JHS Medical Academy partners with Squads Abroad program

Junior students in the Jupiter Medical Center Medical Academy at Jupiter High began a new program, Squads Abroad, to simulate the hands-on, medical experience they would normally get by taking in-person hospital trips in pre-pandemic times. 

“The Squads Abroad program involves mobile medical clinics and live telemedicine consultations through local teams in Honduras and is the world’s first virtual experiential-learning and volunteer program for high school student groups on an international level,” Peyton Ellis, the head of JHS Medical Academy, said.

In the program, students tune in to live Zoom lectures two days a week with medical professionals in Honduras.

“You learn so much about Honduras and their community and basically what their health care facilities are like,” Breanna Leary, a junior in the Medical Academy, said.

The program gives students the opportunity to gain real-world knowledge and to learn about the global medical community.

“We can see how health care systems exist and operate internationally, and [the program] can give us some sort of scope as to what we are privileged to have in comparison to other countries,” Kaitlyn Teachout, a junior in the Medical Academy, said.

While the program gives students a unique international perspective, it does have its drawbacks.

“Some benefits of this program are that it teaches us about other countries’ situations,” Justin Shaw, a junior in the Medical Academy, said. 

Students learning remotely are facing challenges because of connectivity issues, but they are grateful for the opportunity to observe medical procedures at a time when in-person hospital visits are prohibited because of COVID-19.

“The downside of this program is that it is all virtual, and kind of hard to pay attention and understand at times…most of it has been going over PowerPoints so far,” Shaw said.

While the first part of the program was more lecture-based, the second part is more interactive.

“I feel like this program gives medical students another job option in the medical field. It reminds me of the extra credit lectures we used to have in the auditorium pre-covid,” Peyton Weiss, a junior in the Medical Academy, said. “What’s challenging is that I don’t think this program relates to my cardio technology class enough to have a whole entire semester, or however long the program will be, dedicated to taking notes and having lectures about it.” 

To Weiss, the program’s initial focus was an issue. Weiss added that she feels medical students “are learning more about the social issues from the places they’ve traveled and less about the medical procedures they perform from the places they traveled.”

With COVID-19 restrictions in place, Medical Academy teachers had to be resourceful coming up with an alternative to regular class visits to Jupiter Medical Center.

“If we were not in this pandemic, students would be going to the hospital twice a week, instead of coming into the classroom every day. When they did come into the classroom, they would be expanding on their experiences at the hospital and reflecting on what they learned there,” Ellis said. “Of course, the pandemic has completely changed this curriculum and without any alternative plan in place, we have done our best to give them the most authentic medical experience possible.”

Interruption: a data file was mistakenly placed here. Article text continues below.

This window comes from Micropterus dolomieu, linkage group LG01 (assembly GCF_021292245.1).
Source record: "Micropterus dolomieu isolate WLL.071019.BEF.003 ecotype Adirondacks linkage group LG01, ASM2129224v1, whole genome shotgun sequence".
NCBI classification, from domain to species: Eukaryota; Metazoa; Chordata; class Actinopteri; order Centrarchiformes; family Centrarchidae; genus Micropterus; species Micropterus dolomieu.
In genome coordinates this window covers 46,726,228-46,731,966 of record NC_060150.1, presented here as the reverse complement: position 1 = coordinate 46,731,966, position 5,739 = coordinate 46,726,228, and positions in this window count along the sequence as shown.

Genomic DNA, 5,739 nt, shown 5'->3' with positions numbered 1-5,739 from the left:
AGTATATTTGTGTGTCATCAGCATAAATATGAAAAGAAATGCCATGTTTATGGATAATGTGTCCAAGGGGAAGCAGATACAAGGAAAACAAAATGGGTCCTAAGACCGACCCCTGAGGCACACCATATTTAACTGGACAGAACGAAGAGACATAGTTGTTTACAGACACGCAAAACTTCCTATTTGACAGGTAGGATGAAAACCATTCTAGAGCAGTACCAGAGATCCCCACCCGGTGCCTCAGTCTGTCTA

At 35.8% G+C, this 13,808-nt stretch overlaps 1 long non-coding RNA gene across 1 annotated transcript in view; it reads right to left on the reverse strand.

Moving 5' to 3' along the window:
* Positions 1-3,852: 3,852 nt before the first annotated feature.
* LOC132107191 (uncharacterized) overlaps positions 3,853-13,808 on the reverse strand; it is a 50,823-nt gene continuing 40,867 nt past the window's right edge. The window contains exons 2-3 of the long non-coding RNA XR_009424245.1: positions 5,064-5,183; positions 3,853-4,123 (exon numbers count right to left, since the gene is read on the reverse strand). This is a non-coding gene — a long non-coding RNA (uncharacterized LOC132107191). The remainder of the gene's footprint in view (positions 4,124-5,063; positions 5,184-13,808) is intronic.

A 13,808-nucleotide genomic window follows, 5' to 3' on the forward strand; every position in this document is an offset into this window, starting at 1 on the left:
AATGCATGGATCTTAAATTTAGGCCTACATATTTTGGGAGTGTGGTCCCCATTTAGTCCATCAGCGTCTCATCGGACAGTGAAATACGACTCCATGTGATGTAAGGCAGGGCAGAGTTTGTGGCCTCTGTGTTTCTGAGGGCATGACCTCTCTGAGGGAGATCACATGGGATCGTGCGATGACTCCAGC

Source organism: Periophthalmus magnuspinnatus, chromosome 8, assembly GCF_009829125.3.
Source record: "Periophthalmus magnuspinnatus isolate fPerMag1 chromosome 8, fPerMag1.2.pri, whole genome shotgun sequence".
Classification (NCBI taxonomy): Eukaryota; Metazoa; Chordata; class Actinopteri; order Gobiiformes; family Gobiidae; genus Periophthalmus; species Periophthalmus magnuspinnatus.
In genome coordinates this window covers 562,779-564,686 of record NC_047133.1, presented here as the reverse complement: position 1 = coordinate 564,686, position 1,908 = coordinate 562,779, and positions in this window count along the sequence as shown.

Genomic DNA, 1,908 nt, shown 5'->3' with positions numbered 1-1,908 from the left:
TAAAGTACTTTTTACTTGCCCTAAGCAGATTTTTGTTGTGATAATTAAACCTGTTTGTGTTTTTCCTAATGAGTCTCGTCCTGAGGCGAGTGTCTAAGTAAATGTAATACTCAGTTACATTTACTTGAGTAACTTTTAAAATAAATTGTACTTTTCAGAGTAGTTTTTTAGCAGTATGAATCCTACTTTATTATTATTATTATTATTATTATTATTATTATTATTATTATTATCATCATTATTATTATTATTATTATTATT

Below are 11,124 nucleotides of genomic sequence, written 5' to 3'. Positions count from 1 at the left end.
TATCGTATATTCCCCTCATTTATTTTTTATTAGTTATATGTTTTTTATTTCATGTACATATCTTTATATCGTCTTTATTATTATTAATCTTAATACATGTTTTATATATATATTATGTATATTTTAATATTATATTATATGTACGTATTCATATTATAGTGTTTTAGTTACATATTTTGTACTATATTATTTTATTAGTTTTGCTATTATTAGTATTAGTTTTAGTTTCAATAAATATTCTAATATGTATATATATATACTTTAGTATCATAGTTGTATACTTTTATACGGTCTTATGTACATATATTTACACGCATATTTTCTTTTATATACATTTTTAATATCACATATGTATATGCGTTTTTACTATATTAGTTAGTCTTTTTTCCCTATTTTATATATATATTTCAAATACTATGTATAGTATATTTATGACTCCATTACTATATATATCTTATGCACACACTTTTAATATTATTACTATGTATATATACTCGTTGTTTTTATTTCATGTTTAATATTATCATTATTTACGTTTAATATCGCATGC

Teachers and students alike acknowledge the international program has room to grow.

“I would recommend it to maybe the sophomore and freshman medical classes,” Teachout said. “It helps grasp an understanding of how healthcare works and how it can be used to improve society. It also ties in with the sophomore and freshman medical curriculum more than the curriculum for the EKG classes do.”

Ellis and her colleagues are aware of the challenges of implementing a new program into the curriculum, especially a virtual one, but they are keeping in mind the overall benefits of the program.

“I have received mixed reviews,” Ellis said. “At the end of the day, students are not getting the hands-on, tactile experience that every medical academy student has received prior to COVID-19. That must be tough for the students to go through, but lots of them are grateful to be receiving a virtual program at the least. As well, as the program continues, it is supposed to be getting more interactive and intensive so hopefully they continue to like it even more.”

Medical Academy juniors will continue to utilize the Squads Abroad program for the next few weeks, but will not be attending the live lectures as frequently.

“Everyone has been impacted by this pandemic, and I am proud of the medical students and teachers for working hard to stay positive and healthy through it all,” Ellis said.

With the program coming to a close, students are now participating in more hands-on work.

“We’re done with the meetings with the instructors, so we are just doing a final assignment,” Leary said. The final assignment consists of choosing a medical topic and then presenting it in Spanish. 

“The project is aimed for a younger audience like ages 7-10 in Honduras and we choose a topic like nutrition, hygiene, etc and my group chose nutrition and we have to translate it to spanish on google slides and present it in spanish,” Leary said.

The project, like the rest of the program, has its pros and cons.

“We have to record ourselves either from Zoom or from our phones and put it all together, and although it’s kind of hard doing it over break-out rooms, it is also kind of cool to work together and do a project like this,” Leary said.